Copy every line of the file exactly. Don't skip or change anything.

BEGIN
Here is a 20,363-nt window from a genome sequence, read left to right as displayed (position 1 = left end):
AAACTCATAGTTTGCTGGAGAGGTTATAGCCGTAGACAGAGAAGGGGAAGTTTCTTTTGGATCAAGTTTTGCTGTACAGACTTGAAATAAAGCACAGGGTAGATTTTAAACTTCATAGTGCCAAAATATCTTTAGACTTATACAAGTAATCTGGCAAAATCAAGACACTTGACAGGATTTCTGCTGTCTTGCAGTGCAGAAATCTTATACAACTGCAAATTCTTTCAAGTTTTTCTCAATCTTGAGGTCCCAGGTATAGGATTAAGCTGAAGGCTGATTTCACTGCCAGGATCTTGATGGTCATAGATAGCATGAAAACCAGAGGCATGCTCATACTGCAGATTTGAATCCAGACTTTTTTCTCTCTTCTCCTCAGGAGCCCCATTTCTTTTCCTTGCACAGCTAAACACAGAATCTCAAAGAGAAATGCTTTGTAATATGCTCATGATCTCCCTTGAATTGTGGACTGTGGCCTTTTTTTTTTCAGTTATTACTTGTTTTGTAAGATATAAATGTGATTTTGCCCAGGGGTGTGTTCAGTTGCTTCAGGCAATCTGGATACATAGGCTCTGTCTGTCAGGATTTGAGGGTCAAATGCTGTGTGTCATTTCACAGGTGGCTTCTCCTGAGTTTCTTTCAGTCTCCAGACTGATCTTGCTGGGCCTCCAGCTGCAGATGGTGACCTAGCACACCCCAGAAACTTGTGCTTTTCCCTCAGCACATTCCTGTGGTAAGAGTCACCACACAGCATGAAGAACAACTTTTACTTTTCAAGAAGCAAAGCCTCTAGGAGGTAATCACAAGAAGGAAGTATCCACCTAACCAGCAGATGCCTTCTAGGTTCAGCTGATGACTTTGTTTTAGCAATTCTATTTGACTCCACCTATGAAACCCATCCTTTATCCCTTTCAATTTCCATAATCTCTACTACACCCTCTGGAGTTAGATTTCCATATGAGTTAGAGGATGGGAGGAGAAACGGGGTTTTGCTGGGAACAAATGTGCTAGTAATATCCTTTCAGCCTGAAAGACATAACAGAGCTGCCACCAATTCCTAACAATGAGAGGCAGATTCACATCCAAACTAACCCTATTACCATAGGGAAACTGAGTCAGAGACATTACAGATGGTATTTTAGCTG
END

Here is a 20,363-nt window from a genome sequence, read left to right as displayed (position 1 = left end):
AAACTCATAGTTTGCTGGAGAGGTTATAGCCGTAGACAGAGAAGGGGAAGTTTCTTTTGGATCAAGTTTTGCTGTACAGACTTGAAATAAAGCACAGGGTAGATTTTAAACTTCATAGTGCCAAAATATCTTTAGACTTATACAAGTAATCTGGCAAAATCAAGACACTTGACAGGATTTCTGCTGTCTTGCAGTGCAGAAATCTTATACAACTGCAAATTCTTTCAAGTTTTTCTCAATCTTGAGGTCCCAGGTATAGGATTAAGCTGAAGGCTGATTTCACTGCCAGGATCTTGATGGTCATAGATAGCATGAAAACCAGAGGCATGCTCATACTGCAGATTTGAATCCAGACTTTTTTCTCTCTTCTCCTCAGGAGCCCCATTTCTTTTCCTTGCACAGCTAAACACAGAATCTCAAAGAGAAATGCTTTGTAATATGCTCATGATCTCCCTTGAATTGTGGACTGTGGCCTTTTTTTTTTCAGTTATTACTTGTTTTGTAAGATATAAATGTGATTTTGCCCAGGGGTGTGTTCAGTTGCTTCAGGCAATCTGGATACATAGGCTCTGTCTGTCAGGATTTGAGGGTCAAATGCTGTGTGTCATTTCACAGGTGGCTTCTCCTGAGTTTCTTTCAGTCTCCAGACTGATCTTGCTGGGCCTCCAGCTGCAGATGGTGACCTAGCACACCCCAGAAACTTGTGCTTTTCCCTCAGCACATTCCTGTGGTAAGAGTCACCACACAGCATGAAGAACAACTTTTACTTTTCAAGAAGCAAAGCCTCTAGGAGGTAATCACAAGAAGGAAGTATCCACCTAACCAGCAGATGCCTTCTAGGTTCAGCTGATGACTTTGTTTTAGCAATTCTATTTGACTCCACCTATGAAACCCATCCTTTATCCCTTTCAATTTCCATAATCTCTACTACACCCTCTGGAGTTAGATTTCCATATGAGTTAGAGGATGGGAGGAGAAACGGGGTTTTGCTGGGAACAAATGTGCTAGTAATATCCTTTCAGCCTGAAAGACATAACAGAGCTGCCACCAATTCCTAACAATGAGAGGCAGATTCACATCCAAACTAACCCTATTACCATAGGGAAACTGAGTCAGAGACATTACAGATGGTATTTTAGCTG